Fundraising for the Defibrillator
Begging in the Bath Road
At November’s meeting, the issue of an increase in the visibility of begging in the Bath Road was raised, provoking numerous questions:
Are beggars homeless? Are they begging to survive or to service substance abuse? Why is it happening? What is the Council doing? What is anyone doing? What should we do?
Reactions were mixed: some people volunteered that they had given money, others said they had given food as the most direct way of helping. NARA decided to look at the issue, beginning with meeting the council at the Municipal Offices.
Meeting the Council
Local Councillor, Klara Sudbury, arranged a meeting with Mike Redman (Director – Built Environment) and representatives of NARA at which the following emerged:
- Begging had increased noticeably over the last few years.
- The council (CBC) do not prosecute as the likely outcome is a fine for someone who is not in a position to pay.
- Beggars’ situations are typically complex involving drug dependency and mental health issues.
- CBC targets Anti-Social Behaviour (ASB), not begging specifically.
- Unless ASB is involved, CBC consider begging is a matter for police involvement.
- Most beggars are not homeless; however, CBC along with five other authorities have contributed £300,000 to Gloucestershire Outreach to identify and help the homeless.
NARA requested that CBC provide:
- Feedback on positive actions the community can take to support the initiative.
- Bulletins of positive actions taken by Solace / P3 and other support agencies.
- Advice on charities worthy of support as an alternative to giving money to those on the streets.
- Details of how a publicity campaign might help identify positive actions which individuals can take.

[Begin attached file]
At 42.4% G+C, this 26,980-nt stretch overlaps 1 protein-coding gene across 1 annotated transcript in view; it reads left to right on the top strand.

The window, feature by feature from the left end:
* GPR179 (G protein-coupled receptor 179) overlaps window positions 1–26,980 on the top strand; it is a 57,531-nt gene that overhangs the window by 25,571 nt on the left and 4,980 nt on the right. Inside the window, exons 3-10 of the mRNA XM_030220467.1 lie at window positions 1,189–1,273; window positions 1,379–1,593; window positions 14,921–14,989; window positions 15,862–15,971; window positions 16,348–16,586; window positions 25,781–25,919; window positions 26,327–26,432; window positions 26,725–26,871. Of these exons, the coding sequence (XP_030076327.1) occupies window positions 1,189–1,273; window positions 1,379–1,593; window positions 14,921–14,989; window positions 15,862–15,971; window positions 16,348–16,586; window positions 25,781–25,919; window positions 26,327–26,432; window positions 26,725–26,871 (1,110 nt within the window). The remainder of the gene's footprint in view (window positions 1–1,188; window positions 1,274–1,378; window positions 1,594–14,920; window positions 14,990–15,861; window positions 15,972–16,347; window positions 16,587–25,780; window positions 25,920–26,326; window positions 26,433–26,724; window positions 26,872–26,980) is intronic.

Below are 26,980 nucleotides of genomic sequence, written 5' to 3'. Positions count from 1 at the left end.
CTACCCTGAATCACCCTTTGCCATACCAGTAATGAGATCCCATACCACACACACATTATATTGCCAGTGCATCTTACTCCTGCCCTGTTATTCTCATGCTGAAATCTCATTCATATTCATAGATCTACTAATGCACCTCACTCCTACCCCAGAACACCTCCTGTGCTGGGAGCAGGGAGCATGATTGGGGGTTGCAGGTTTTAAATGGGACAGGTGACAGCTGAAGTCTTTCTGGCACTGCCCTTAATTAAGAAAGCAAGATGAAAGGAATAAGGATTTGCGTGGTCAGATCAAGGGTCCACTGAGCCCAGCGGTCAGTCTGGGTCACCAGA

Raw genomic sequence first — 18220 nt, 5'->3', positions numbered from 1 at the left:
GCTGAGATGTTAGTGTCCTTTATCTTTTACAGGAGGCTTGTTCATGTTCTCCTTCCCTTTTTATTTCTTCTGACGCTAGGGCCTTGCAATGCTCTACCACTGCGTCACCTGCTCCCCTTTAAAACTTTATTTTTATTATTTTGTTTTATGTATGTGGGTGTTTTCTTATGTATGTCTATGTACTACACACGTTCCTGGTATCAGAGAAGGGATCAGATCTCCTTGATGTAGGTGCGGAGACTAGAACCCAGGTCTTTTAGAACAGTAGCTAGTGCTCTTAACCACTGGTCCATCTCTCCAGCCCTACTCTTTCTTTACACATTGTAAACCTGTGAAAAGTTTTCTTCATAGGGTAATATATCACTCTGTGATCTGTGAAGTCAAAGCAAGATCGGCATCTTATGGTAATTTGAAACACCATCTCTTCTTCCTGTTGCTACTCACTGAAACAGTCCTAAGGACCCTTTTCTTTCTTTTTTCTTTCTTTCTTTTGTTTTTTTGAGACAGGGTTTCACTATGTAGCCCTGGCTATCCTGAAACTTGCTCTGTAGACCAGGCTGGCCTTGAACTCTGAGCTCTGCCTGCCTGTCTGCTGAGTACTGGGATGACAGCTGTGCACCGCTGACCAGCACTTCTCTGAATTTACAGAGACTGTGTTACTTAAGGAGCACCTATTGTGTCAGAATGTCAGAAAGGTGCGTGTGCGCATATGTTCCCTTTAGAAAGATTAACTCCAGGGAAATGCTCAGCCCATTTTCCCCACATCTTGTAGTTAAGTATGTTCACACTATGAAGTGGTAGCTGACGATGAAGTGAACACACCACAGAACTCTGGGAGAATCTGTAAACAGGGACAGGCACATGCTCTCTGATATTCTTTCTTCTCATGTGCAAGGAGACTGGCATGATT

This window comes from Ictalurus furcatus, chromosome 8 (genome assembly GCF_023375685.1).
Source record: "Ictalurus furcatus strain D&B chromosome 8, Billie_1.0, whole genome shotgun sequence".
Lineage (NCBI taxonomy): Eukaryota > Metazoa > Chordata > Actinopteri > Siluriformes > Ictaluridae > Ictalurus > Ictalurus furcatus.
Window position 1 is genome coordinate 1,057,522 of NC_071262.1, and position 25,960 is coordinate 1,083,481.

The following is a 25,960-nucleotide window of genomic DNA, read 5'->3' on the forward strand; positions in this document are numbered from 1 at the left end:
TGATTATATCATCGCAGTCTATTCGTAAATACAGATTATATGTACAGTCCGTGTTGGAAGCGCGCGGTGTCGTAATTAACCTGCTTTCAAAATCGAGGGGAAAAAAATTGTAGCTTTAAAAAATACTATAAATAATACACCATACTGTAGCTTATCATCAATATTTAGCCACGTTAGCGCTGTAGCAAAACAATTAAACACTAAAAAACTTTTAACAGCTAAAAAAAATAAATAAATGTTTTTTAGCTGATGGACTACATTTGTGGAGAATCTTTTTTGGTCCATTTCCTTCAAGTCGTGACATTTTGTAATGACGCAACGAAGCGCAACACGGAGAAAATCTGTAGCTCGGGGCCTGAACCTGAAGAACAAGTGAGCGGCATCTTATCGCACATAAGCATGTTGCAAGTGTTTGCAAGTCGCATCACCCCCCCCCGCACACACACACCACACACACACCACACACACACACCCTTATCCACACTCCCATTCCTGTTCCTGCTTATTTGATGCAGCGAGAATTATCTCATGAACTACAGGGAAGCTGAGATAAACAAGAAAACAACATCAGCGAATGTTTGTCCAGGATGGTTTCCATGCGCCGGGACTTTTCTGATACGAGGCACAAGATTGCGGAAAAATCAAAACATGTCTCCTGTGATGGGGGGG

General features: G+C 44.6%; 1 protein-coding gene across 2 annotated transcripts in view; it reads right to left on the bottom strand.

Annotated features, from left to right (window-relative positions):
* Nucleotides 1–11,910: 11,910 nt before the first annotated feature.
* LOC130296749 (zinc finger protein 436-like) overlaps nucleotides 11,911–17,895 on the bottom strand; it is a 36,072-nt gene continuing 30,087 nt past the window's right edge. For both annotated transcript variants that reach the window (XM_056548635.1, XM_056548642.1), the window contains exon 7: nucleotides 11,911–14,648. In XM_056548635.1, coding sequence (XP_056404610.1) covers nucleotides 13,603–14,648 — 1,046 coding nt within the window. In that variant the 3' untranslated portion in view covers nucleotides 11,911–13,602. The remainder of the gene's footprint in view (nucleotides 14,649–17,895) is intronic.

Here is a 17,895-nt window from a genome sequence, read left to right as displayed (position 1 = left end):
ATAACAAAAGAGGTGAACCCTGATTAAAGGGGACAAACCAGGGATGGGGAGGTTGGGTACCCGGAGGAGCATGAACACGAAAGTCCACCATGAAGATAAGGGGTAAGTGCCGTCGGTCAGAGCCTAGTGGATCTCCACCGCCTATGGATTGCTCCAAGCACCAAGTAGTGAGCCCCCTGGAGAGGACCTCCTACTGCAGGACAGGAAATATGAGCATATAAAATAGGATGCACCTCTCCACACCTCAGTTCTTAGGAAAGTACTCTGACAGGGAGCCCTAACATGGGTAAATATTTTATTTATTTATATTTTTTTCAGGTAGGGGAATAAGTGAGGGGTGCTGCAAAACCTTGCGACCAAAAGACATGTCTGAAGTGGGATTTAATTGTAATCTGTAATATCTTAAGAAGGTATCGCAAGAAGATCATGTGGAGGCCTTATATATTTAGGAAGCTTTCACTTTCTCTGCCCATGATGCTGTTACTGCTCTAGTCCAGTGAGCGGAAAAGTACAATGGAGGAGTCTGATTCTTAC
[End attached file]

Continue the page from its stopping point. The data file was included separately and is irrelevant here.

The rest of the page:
- Update on the outcome of the Cabinet report.
Minutes of the above meeting can be found here.
If you are concerned that someone is sleeping rough you can contact Outreach on 0300 500 0914 and they will arrange for that person to be seen by one of their helpers.
This was successfully carried out on 2 and 3 March 2017, when UBICO cleared the streets and pavements and EEG on behalf of AMEY jetted the drains.
Following the cleaning and jetting of Hermitage Street and Francis Street, NARA will be pressing for a timetable for the rest of the area.
BT phone box removal
- “The adoption of the old red box is a lovely idea for the Naunton Way spot, a bit of heritage (the ones on the Prom look super and make an interesting talking point). Not sure whether the residents close by would welcome it – would it encourage vandals, litter etc? So it would be useful if they could be involved to give their feedback.”
- “In view of the fact that it has not been used, I personally do not see any benefit in keeping it.”
- “I don’t have a view either way to be honest. I think mobiles are so affordable now hence the extremely low use of the current phone box, and what the more local residents feel, e.g. with Naunton Park School opposite, could they help in the adoption of a new red telephone box and its contents?”
- “I had no idea it was there either and have no strong feelings about it.”
- “I have a feeling there has been anti-social behaviour associated with this phone box in the distant past – I will call in on the lady who lives next to it to find out what she thinks. I’ve seen some red ones reused for defibrillators and that might be a good idea if we did have the option to ask for an old red box there.”
Given that not one call has been made from this phone box in over a year and the above responses, we can think of no reason to oppose the removal.
Following the above, Cheltenham Borough Council has now made its final notification to BT, which has been acknowledged, which agrees to the removal of 24 of the payphones, but objects to the removal of four of them, which are in Tennyson Road, Springbank Road, Lansdown Road and Hewlett Road.
Details of the final rulings can be found here: BT Phonebox Removal Response Jan 2017.